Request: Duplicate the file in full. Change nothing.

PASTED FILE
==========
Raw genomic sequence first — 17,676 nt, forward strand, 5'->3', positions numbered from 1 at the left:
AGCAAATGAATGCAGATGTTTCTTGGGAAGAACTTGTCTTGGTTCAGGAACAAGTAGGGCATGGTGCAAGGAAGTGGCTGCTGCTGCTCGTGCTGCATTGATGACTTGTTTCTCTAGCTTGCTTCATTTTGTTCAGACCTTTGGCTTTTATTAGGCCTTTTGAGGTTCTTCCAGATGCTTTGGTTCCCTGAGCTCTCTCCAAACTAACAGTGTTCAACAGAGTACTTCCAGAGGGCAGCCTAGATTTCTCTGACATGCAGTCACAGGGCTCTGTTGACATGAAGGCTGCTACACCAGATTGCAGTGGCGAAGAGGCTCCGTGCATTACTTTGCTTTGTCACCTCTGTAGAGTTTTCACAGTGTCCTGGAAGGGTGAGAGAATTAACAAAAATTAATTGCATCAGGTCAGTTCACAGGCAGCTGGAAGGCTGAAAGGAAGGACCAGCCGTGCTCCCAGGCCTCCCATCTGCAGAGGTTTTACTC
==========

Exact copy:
Raw genomic sequence first — 17,676 nt, forward strand, 5'->3', positions numbered from 1 at the left:
AGCAAATGAATGCAGATGTTTCTTGGGAAGAACTTGTCTTGGTTCAGGAACAAGTAGGGCATGGTGCAAGGAAGTGGCTGCTGCTGCTCGTGCTGCATTGATGACTTGTTTCTCTAGCTTGCTTCATTTTGTTCAGACCTTTGGCTTTTATTAGGCCTTTTGAGGTTCTTCCAGATGCTTTGGTTCCCTGAGCTCTCTCCAAACTAACAGTGTTCAACAGAGTACTTCCAGAGGGCAGCCTAGATTTCTCTGACATGCAGTCACAGGGCTCTGTTGACATGAAGGCTGCTACACCAGATTGCAGTGGCGAAGAGGCTCCGTGCATTACTTTGCTTTGTCACCTCTGTAGAGTTTTCACAGTGTCCTGGAAGGGTGAGAGAATTAACAAAAATTAATTGCATCAGGTCAGTTCACAGGCAGCTGGAAGGCTGAAAGGAAGGACCAGCCGTGCTCCCAGGCCTCCCATCTGCAGAGGTTTTACTC